Characterization of LIG/MnO2 MSCs

We used an Olympus metallographic microscope to take optical microscopy images. The confocal laser scanning microscopy used an MPLAPONLEXT 20× lens. Scanning electron microscope (SEM) images were obtained by a Hitachi SEM. The crystal phase composition was determined by XRD using a D8 Advance (Bruker) with CuKa radiation. XPS analysis was carried out on a PHI Quantera X-ray photoelectron spectrometer. The Raman spectroscopy investigations were performed using a Renishaw inVia Reflex spectrometer with laser wavelength of 532 nm. CV, GCD, the electrochemical impedance spectra measurements were carried out by a computer-controlled electrochemical workstation (CHI 760D). The TEM was performed using a JEM-2100 TEM.

Electrochemical characterization of the MSCs

A Precision Probe Station (MPS-100S) with a microscopic system was used to test the electrochemical characterizations, the tungsten probes (tip diameter ≈ 5 µm) were able to make accurate contact with the electrode material. The aqueous electrolyte was 0.5 M Na2SO4. The capacitance of LIG/MnO2 MSCs was calculated by using:

$$C = \frac{1}{{\vartheta \times V}}\int _{V_{\mathrm{i}}} ^{V_{\mathrm{f}}} I(V){\mathrm{{d}}}V,$$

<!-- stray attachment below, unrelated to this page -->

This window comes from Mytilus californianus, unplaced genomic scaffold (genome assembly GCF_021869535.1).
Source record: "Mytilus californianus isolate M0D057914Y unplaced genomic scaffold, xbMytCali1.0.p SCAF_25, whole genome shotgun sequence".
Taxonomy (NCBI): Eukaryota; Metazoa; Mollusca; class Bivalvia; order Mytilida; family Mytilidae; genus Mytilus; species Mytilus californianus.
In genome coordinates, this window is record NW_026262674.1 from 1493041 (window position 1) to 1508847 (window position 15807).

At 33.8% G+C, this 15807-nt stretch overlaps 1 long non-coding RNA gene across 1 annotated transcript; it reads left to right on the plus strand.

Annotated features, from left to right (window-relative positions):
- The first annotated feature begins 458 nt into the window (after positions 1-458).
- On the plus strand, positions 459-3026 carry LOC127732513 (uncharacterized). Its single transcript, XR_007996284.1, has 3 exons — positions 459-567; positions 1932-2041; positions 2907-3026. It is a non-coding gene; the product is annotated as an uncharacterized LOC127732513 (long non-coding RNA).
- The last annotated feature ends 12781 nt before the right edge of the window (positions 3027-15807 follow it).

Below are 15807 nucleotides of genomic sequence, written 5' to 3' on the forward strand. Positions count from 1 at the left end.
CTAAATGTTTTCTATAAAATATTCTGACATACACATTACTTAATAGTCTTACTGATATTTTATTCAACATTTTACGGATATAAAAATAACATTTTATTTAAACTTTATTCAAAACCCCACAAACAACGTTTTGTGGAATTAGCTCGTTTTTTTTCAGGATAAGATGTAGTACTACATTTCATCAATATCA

where I is the current applied, ϑ is the scan rate and V corresponds to the voltage range (Vf and Vi represent final voltage and the initial voltage, respectively). The capacitance of the LIG/MnO2 MSCs was also calculated from the galvanostatic charge/discharge curves at different current densities using:

$$C = \frac{I}{{( - {\mathrm{d}}V/{\mathrm{d}}t)}},$$

where I is the discharging current and dV/dt is the slope of the discharge curves. We need to pay attention to the fact that the size of our capacitor is tens of microns, so we need to be very careful in the calculation of capacitance. There was no extra collector involved, so we used the above formula to simultaneously calculate the capacitance of LIG/MnO2 MSCs (CLIG/MnO2) and GO hybrid film (CGO), which were respectively measured with the tungsten probe. The result Ccell = CLIG/MnO2 − CGO eliminates interference from the tungsten probe and unreduced GO. The volumetric energy density of the LIG/MnO2 MSCs were obtained from the equation:

$$E_{{\mathrm{{cell}}}} = C_{{\mathrm{{cell}}}}\Delta E^2/(2 \times 3600),$$

where ∆E is the operating voltage window. So, the volumetric power density of the LIG/MnO2 MSCs was calculated from the equation:

$$P_{{\mathrm{{cell}}}} = E_{{\mathrm{{cell}}}} \times 3600/t,$$

where t is the discharge time, with t = ∆V/ϑ.